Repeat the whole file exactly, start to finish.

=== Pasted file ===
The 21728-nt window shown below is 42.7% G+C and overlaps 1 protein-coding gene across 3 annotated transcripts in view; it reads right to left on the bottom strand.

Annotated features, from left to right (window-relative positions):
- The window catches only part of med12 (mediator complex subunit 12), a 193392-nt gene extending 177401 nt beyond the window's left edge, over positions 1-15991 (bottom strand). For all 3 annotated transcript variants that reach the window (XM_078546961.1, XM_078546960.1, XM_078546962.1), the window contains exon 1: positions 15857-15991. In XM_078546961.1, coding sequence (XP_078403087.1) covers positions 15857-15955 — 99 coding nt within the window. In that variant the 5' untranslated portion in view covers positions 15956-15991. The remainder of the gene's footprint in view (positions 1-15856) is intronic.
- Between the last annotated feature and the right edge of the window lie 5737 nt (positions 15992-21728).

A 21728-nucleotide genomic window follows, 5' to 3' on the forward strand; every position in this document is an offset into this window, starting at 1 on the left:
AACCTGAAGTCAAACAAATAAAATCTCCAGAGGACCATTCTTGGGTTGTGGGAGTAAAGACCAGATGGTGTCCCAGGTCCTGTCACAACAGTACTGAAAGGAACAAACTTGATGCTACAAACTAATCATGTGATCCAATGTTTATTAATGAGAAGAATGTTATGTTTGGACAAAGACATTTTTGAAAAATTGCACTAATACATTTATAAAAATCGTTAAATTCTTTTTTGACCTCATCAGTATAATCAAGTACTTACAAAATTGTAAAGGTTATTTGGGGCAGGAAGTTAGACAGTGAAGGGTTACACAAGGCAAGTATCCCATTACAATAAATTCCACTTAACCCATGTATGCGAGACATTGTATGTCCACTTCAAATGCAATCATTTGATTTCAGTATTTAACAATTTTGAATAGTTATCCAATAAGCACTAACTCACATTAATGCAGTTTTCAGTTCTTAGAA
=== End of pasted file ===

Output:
The 21728-nt window shown below is 42.7% G+C and overlaps 1 protein-coding gene across 3 annotated transcripts in view; it reads right to left on the bottom strand.

Annotated features, from left to right (window-relative positions):
- The window catches only part of med12 (mediator complex subunit 12), a 193392-nt gene extending 177401 nt beyond the window's left edge, over positions 1-15991 (bottom strand). For all 3 annotated transcript variants that reach the window (XM_078546961.1, XM_078546960.1, XM_078546962.1), the window contains exon 1: positions 15857-15991. In XM_078546961.1, coding sequence (XP_078403087.1) covers positions 15857-15955 — 99 coding nt within the window. In that variant the 5' untranslated portion in view covers positions 15956-15991. The remainder of the gene's footprint in view (positions 1-15856) is intronic.
- Between the last annotated feature and the right edge of the window lie 5737 nt (positions 15992-21728).

A 21728-nucleotide genomic window follows, 5' to 3' on the forward strand; every position in this document is an offset into this window, starting at 1 on the left:
AACCTGAAGTCAAACAAATAAAATCTCCAGAGGACCATTCTTGGGTTGTGGGAGTAAAGACCAGATGGTGTCCCAGGTCCTGTCACAACAGTACTGAAAGGAACAAACTTGATGCTACAAACTAATCATGTGATCCAATGTTTATTAATGAGAAGAATGTTATGTTTGGACAAAGACATTTTTGAAAAATTGCACTAATACATTTATAAAAATCGTTAAATTCTTTTTTGACCTCATCAGTATAATCAAGTACTTACAAAATTGTAAAGGTTATTTGGGGCAGGAAGTTAGACAGTGAAGGGTTACACAAGGCAAGTATCCCATTACAATAAATTCCACTTAACCCATGTATGCGAGACATTGTATGTCCACTTCAAATGCAATCATTTGATTTCAGTATTTAACAATTTTGAATAGTTATCCAATAAGCACTAACTCACATTAATGCAGTTTTCAGTTCTTAGAA